Acorns are a ubiquitous part of Wisconsin autumn, cluttering the sidewalks and conking the occasional jogger on the head.
But while squirrels and deer readily harvest these small brown nuts for consumption, humans often overlook this nutritious, hyper-local source of food.
Acorns have long been a staple in Native American and Korean cooking, but they are still a scarce ingredient in much of North American cooking.
With an increased interest in local and foraged food and guidance from new books like “The Sioux Chef’s Indigenous Kitchen” by Sean Sherman, acorns are starting to gain broader recognition as the excellent food source they are.
Sherman, an Oglala Lakota chef based in Minneapolis, said he didn’t start learning about the importance of acorns as food until starting The Sioux Chef, an organization aimed at making indigenous foods more accessible.
“You look at all those tree foods,” Sherman said, and “there’s so much more to explore between tree sap and leaves and inner bark and nuts and blossoms. There’s so much underutilized food.”
The most prevalent way for people to eat acorns is by processing them into flour. This naturally gluten-free flour has a mild nutty taste and can be used in anything from cookies to soups.
In “The Sioux Chef’s Indigenous Kitchen,” Sherman includes recipes like acorn and wild rice cakes, autumn harvest cookies and smoked turkey and acorn soup. Popular Korean dishes include an acorn jelly dish called Dotorimuk and acorn noodles.
Sherman said acorns are a large staple of the Yurok Tribe, a large tribe in northern California. While visiting his aunt there, Sherman learned techniques for processing acorns.
He has since experimented with the possibilities, making tart shells, crackers and a sauce with acorn flour, ground chaga and agave.
Sherman advocates “landscaping with purpose,” utilizing both urban and rural areas more fully to include food by planting more nut trees, fruit trees, or other food sources.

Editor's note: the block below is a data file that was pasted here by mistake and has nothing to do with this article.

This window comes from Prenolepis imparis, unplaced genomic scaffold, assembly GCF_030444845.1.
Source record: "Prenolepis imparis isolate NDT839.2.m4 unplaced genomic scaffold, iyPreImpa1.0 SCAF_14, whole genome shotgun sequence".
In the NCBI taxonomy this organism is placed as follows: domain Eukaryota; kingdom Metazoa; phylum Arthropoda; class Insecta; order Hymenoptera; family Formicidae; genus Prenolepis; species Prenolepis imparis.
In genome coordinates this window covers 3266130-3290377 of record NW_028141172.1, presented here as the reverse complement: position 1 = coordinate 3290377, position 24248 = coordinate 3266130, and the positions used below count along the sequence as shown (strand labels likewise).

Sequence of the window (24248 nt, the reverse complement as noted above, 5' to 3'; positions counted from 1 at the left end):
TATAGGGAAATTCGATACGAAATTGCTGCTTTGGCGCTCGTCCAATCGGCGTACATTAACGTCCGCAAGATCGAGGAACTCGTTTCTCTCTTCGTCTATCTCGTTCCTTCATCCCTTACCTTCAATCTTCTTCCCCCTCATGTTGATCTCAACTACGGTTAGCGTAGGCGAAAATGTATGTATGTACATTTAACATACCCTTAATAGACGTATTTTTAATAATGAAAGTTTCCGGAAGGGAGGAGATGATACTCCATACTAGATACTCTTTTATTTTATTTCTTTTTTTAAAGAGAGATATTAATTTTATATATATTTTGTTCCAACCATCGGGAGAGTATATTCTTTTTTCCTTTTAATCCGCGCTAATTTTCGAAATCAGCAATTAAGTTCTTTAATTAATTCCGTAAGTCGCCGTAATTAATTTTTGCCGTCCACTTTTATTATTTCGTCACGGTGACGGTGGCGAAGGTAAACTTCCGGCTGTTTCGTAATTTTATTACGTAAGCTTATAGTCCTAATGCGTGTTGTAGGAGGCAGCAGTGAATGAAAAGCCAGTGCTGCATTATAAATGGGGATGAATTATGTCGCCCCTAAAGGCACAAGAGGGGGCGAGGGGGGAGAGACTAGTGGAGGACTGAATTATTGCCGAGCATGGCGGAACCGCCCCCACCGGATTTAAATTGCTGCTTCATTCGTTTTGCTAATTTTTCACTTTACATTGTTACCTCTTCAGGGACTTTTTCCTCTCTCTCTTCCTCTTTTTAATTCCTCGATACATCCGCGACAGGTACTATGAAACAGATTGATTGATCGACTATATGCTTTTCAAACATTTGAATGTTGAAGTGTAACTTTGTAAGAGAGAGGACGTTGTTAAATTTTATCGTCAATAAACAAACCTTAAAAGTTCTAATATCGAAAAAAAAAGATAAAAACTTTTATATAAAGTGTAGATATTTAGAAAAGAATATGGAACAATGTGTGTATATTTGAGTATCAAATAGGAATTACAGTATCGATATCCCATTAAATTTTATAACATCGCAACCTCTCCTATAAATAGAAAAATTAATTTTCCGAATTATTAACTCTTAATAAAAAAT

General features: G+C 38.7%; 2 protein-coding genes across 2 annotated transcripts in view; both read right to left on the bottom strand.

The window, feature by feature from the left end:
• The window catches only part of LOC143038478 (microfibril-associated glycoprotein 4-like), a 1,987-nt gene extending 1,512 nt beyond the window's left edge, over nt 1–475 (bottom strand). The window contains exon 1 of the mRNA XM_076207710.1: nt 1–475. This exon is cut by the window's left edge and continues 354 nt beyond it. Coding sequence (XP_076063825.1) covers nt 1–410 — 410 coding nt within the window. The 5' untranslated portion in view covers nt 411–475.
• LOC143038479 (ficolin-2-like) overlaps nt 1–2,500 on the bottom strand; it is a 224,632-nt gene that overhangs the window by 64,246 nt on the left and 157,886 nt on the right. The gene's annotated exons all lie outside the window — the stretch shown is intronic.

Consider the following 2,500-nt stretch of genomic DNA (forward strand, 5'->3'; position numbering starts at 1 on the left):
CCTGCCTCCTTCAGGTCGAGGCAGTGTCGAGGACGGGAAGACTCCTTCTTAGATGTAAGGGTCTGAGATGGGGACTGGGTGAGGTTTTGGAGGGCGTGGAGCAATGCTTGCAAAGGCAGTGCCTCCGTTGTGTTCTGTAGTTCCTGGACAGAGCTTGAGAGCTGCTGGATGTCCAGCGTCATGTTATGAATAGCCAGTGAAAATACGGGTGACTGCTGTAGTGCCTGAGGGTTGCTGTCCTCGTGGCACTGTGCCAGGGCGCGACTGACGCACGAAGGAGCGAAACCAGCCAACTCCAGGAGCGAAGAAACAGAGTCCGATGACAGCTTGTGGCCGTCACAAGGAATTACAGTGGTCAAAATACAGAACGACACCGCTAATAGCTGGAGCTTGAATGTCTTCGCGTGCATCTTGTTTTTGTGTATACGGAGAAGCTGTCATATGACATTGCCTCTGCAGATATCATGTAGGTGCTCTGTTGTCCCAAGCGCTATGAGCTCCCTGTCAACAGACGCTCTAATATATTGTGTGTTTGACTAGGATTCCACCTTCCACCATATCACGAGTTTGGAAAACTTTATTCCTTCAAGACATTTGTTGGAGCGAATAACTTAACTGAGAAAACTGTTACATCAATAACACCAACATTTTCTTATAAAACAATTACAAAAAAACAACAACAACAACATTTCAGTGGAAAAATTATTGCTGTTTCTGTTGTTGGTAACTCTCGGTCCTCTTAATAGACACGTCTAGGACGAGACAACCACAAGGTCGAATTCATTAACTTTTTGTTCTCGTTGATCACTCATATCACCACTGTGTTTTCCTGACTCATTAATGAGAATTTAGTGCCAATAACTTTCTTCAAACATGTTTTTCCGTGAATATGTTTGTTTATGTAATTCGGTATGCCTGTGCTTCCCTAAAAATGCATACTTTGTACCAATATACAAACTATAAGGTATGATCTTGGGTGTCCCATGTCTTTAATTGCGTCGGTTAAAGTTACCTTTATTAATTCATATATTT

“In that way, we see it’s not so much the foraging aspect of wandering around looking for things,” Sherman said, “but actually manipulating the landscape purposely.”
A backyard harvest
The process of making acorn flour involves five main steps: harvesting, shelling, leaching, drying and grinding.
Harvesting is the easiest part. Simply keep an eye out for acorns starting to fall from nearby oaks, typically starting in September.
Be sure you have permission to gather from the area, then get to work filling your pack with all the acorns you can find, discarding any that have holes or cracks. Acorns from white oaks tend to be the easiest to process due to their larger size and lower tannin content, but any acorn will do.
Back in the kitchen, get out your hammer and start shelling. I found it easiest to place the acorn cap-down on the counter and whack the pointy tip with a hammer.
Collect the meat in a bowl of cold water and discard any acorns that appear moldy or have holes, which indicate an insect larva may have made its home there.
The cream-colored, smooth appearance of acorns at this stage may look appetizing, but one nibble will make it clear why the next step is essential. Acorns are very high in tannins, the astringent substance common in dry red wines that leaves your mouth feeling puckered and dry.
Acorns must have the tannins leached from the meat, leaving them more palatable and less harmful to your digestion. Accomplish this by soaking acorns in cold water for a week or two and changing the water every day until it no longer turns brown. For a faster method, boil the acorns in a large pot, changing the water every time it turns brown.
Once the tannins are gone, pat the acorns dry and spread them out on a baking sheet to dry. You can dry them in the sun, in a dehydrator, or in your oven on warm. Then grind the dried acorns to your desired consistency.
Note: If the commitment of harvesting and processing your own acorn flour is too daunting, you can alternatively buy pre-processed acorn flour online ($17.87 for two pounds) or from an Asian grocery store.
Once the acorn flour is finished, it will keep indefinitely in a cool, dry place, providing a delicious gluten-free flour option for all your cooking ventures.
For more on The Sioux Chef, visit sioux-chef.com. Chef Sherman is set to come to the University of Wisconsin-Madison in early June to speak at an ethnobiology/economic botany conference entitled “Food Security, Sovereignty & Traditional Knowledge.”